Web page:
“If there’s any more reaching out in a psycho ex-boyfriend kind of way to [the victim], you’re going to be seeing a warrant,” the judge told Magruder. “Ports of entry do not have any direct flights into Aspen. You’re going to be looking at … big jails.”
Magruder already has some experience in larger corrections facilities. When the initial charges were brought against him in December last year, he had already accepted the job with the New Zealand yacht team and was on an airplane from Los Angeles International Airport. Before the flight could take off, he was placed in custody and removed.
“He was literally taken off an airplane in Los Angeles County, so he spent the first 16-18 days in Los Angeles in a very, very rough, hostile environment,” Rubinstein said. “He got beat up a couple of times because the inmates are not used to someone like Magruder being amongst them; they thought he was an informant for the government.”
Magruder’s arrest was in response to a harassment call received by the Pitkin County Sheriff’s Office in November. The victim, who had been in a relationship with Magruder but who had ended that relationship and was now living with a new partner, explained to the responding officer that Magruder had “been repeatedly contacting and threatening [the victim] over the last two months,” according to an affidavit.
Further, the victim had told Magruder — who had routinely sent her messages via cell phone, Facebook, SnapChat and Venmo — to cease contact. Magruder did not honor that request, the affidavit continues.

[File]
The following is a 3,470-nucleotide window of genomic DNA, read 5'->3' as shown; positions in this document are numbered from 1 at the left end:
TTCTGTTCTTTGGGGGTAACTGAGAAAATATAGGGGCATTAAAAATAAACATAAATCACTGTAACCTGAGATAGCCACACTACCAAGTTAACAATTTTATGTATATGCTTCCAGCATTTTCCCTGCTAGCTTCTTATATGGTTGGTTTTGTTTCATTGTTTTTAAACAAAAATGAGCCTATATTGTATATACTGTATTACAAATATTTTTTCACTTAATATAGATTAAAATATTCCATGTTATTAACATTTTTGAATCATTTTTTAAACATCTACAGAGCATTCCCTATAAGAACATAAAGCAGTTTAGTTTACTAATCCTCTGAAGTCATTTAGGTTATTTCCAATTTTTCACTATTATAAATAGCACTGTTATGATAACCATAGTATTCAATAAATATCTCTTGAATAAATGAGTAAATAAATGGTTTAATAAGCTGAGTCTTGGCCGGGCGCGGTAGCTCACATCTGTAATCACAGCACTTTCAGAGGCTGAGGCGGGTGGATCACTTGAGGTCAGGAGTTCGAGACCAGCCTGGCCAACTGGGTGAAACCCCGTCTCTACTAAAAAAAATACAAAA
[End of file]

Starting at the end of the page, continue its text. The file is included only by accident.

“[The victim] has told me that Magruder has threatened to send nude pictures of [the victim] and Magruder together, if [she] does not meet with Magruder or give Magruder a chance,” it reads.
Screenshots of several text messages served as evidence that confirmed those threats.
“Warned, if you block me, stuff gets sent to your family, his family, both works, etc. [...] If not, we continue talking this way, I get my chance, and it’s done. Your choice,” one conversation included in the affidavit shows.
While pleading, Magruder admitted that he indeed “sent a private, embarrassing image to her new partner,” adding that it was a “very low point in life.”
Additionally, regardless of the fact that he’d been presented with a formal protection order, Magruder reached out to the victim again in May and June of this year, according to a second affidavit that Seldin referenced in court.
Nottingham commended the victim for her “remarkable decorum and restraint” when addressing the court about her experiences and wishes regarding sentencing.
“It’s sad when relationships fall apart this way, but we have these laws for a reason,” Seldin said.
Outside the courtroom, Magruder was detained when an officer witnessed him potentially already violating the still-active protection order by approaching the victim. After interviews with both him and the victim, however, he was released until the 7 p.m. deadline to surrender himself to authorities.